Tuesday, May 27, 2014
Excerpt: GODDESS BORN by Kari Edgren @carinapress
Selah Kilbrid keeps a dangerous secret: she has the power to heal.
A direct descendent of the Celtic goddess Brigid, it's Selah's sacred duty to help those in need. But as the last of the Goddess Born living in the New World, she learned from an early age to keep her supernatural abilities hidden. The Quaker community of Hopewell has always been welcoming, but there's no doubt they would see her hanged if her gift was revealed.
When a prominent minister threatens to try her with witchcraft unless she becomes his wife, Selah has only one hope--that her betrothed, a distant cousin from Ireland, arrives as planned. Marrying Samuel would keep her secret safe, preserve her sacred bloodline, and protect her from being charged as a witch.
But when news of Samuel's death reaches the Colonies, Selah is truly on her own. Terrified, she faces an impossible choice--forfeit her powers and marry the loathsome Nathan? Or find an imposter to pose as her husband and preserve her birthright?
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Even wounded and fast asleep he was distractingly handsome, and I felt a sudden urge to touch him again, but without the piece of linen beneath my fingers this time. Assuring myself he would be none the wiser in his present state, I traced a finger along the fine angles of his face, around his ear and down along the strong jaw. He stirred, and I yanked my hand away.
His eyes fluttered open, revealing overly dilated pupils. Focusing the best he could on my face, his brows creased in agitation. “There’s been a mistake,” he slurred.
I gave an undignified snort of laughter. “Precisely which one are you referring to?” I asked, torn between vexation and amusement, as our list of mistakes seemed only to be growing today. Did he mean our being attacked by a group of scoundrels or how my dress was covered in blood from two different men? Or maybe that he had been shot in the back and should actually be dead by now rather than traveling on to the next inn? Really, he needed to be more specific.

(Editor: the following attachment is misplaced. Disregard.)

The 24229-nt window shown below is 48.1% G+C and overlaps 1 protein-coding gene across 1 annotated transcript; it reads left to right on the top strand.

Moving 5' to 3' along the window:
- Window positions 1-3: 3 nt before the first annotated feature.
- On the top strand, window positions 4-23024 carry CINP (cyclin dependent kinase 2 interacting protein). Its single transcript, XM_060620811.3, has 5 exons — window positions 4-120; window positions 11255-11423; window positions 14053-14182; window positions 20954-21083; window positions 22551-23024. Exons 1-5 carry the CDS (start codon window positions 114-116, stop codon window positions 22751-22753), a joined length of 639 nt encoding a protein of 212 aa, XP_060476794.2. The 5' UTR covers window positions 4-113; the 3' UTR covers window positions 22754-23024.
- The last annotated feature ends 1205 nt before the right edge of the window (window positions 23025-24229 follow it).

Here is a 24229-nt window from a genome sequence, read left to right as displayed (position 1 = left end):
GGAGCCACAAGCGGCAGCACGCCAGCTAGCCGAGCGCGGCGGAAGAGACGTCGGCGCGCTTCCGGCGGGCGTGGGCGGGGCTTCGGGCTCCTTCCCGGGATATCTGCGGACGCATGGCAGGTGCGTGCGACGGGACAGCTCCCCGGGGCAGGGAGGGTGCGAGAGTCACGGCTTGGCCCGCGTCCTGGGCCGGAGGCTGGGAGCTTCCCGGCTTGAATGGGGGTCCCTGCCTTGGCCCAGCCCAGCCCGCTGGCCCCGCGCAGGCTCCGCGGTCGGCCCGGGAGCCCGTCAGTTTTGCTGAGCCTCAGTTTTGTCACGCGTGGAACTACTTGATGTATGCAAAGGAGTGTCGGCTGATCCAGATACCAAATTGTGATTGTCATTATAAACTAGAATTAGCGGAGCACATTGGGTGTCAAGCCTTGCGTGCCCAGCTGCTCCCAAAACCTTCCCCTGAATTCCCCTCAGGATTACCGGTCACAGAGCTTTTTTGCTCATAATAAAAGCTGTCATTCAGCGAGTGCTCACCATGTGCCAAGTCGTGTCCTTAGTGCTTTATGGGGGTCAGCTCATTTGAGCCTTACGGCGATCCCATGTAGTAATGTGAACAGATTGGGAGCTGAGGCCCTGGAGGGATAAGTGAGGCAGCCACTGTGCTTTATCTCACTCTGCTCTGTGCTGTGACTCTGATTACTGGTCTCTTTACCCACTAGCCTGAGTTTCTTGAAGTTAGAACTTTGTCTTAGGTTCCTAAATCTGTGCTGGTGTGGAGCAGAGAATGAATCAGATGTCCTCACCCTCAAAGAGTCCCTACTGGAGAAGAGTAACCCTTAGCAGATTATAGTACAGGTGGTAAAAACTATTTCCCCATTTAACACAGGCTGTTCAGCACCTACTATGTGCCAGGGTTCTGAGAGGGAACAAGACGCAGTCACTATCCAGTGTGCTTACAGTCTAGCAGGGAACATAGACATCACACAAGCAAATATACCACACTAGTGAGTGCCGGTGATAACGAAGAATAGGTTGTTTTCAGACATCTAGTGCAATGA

“It’s my name,” he said, growing more agitated. “I am not Mr. Alan.”
“Of course you are,” I said soothingly. “It’s written right on your contract for indenture.” Henry wasn’t my first patient to suffer delusions. Once he was rested and the shock worn off, he would return to normal—memories and all.
“No,” he said and tried to push up. Barely making it to his elbows, he winced in pain from the effort. “I shouldn’t be here.”
“Lie down before you cause more damage,” I ordered, placing a hand on his chest to make him obey. The initial healing had been exhausting, and I didn’t want to start again anytime soon. It was a wonderful gift, but as with everything great, there was a price. Supper and a good night’s sleep would restore my physical strength. The fire, though, could only be replenished in another world.
Henry lay back down and stared up at me intently. “I’m not who you think I am.”
“So you’re not the King of England?” I teased. “I was hoping to call you Georgie once we got to Brighmor.”
He fell silent, and I thought the fit had passed when he reached over and took my hand. “You are so beautiful,” he said, his green eyes boring into me. “Just like an angel.”
My spine stiffened, and I pulled my hand free. “Shush now,” I said, this time with real urgency. “No more talking.”
I don’t know if it was the tone of my voice or just plain fatigue, but he closed his eyes and fell back to sleep. Overcome by a heavy weariness, I slumped against the bench, feeling as though all my bones had been turned to lead. In his present condition, Henry would retain no memory of the words that now echoed inside my head.
Just like an angel…
This time it had meant nothing.
In the future it could mean my death.
About the Author
Ms. Edgren aspires to be a Vulcan, a world-acclaimed opera singer, and two inches taller. She resides in the Pacific NW where she spends a great deal of time torturing her husband and children with strange food and random historical facts. Ms. Edgren hasn’t stopped dreaming, but has finally mastered her letters enough to put the stories on paper.
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